Why are people so confused about nutrition? Here’s the biggest reason
I’m awful, awful beyond words at writing introductions. So let’s move on to the main part right away.
Marton et al (2020) examined the best-selling books on Google Books in the “Health and Fitness” category. They looked at the top 100 diet and nutrition-focused books. Here are the occupations of the best-selling authors:
Something’s fucky here. The best-qualified people to write nutrition-focused books — dietitians — are at the bottom of the list while all the quacks are leading the pack. All the authors with little to no training in nutrition are the ones who the general population takes nutritional advice from.
But there is more. The researchers evaluated the profile, careers, and claims of some of the authors:
- One author was listed by Quackwatch in a list of “Promoters of Questionable Methods and/or Advice.”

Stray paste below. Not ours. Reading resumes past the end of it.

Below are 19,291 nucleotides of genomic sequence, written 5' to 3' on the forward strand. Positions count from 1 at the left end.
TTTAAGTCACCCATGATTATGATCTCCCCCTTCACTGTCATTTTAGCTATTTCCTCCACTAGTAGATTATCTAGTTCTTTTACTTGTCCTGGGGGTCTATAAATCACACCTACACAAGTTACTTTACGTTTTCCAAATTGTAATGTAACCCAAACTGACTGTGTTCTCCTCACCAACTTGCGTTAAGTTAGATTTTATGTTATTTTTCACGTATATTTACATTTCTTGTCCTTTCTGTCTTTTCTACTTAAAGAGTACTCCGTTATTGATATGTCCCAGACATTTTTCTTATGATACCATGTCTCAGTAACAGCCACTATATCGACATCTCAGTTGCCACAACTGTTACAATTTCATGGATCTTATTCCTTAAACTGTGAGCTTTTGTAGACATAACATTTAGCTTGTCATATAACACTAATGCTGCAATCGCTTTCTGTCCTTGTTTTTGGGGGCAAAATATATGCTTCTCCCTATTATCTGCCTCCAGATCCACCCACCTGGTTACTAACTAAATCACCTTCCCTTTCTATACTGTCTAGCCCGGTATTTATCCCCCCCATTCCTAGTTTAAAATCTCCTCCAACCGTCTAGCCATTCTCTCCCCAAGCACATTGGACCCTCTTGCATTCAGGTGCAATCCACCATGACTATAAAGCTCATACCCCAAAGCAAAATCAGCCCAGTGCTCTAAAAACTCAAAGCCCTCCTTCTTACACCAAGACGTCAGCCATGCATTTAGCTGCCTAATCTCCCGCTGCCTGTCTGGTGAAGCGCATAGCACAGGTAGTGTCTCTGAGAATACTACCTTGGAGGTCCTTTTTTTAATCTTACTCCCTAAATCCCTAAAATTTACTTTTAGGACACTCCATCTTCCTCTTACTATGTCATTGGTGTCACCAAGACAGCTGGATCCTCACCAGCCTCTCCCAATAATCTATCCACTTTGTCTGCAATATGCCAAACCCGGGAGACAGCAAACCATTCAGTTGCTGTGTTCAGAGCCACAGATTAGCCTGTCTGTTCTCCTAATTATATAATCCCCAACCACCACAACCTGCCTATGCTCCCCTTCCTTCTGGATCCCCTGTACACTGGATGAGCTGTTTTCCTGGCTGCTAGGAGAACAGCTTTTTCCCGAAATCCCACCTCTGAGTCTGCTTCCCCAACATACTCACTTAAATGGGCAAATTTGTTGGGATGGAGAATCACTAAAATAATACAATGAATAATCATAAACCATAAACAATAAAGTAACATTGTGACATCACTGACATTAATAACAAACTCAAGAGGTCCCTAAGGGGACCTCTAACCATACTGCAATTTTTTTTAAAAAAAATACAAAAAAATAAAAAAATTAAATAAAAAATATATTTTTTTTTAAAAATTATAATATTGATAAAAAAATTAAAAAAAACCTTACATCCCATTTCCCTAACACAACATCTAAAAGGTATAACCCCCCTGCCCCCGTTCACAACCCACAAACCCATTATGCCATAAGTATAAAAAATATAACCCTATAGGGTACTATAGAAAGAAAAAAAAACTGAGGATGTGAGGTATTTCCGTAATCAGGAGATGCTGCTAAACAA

- One author was investigated for research fraud and then retired.
- One author lost his ability to practice medicine and was investigated by the New York district attorney for promoting questionable health practices.
- One author received several letters of warning from the United States Food and Drug Administration.
- One author was convicted for misrepresenting the content of his books among other crimes and went to the goddamn jail.
And when quacks like these write books we get outlandish claims a.k.a “rubbish” like “Carbs are destroying your brain,” “Battling breast cancer? Consuming soy is associated with prolonged survival,” “Eat up to 75 percent of your calories each day in fat for optimal health, reduction of heart disease, and cancer prevention.”
Although one book, The Carb Lovers Diet, claimed something that I would call the gold standard for balanced eating: “Eating pasta, bread, potato, and pizza will actually make you happier, healthier, and thinner — for good.” I say fuckin’ A and approve it!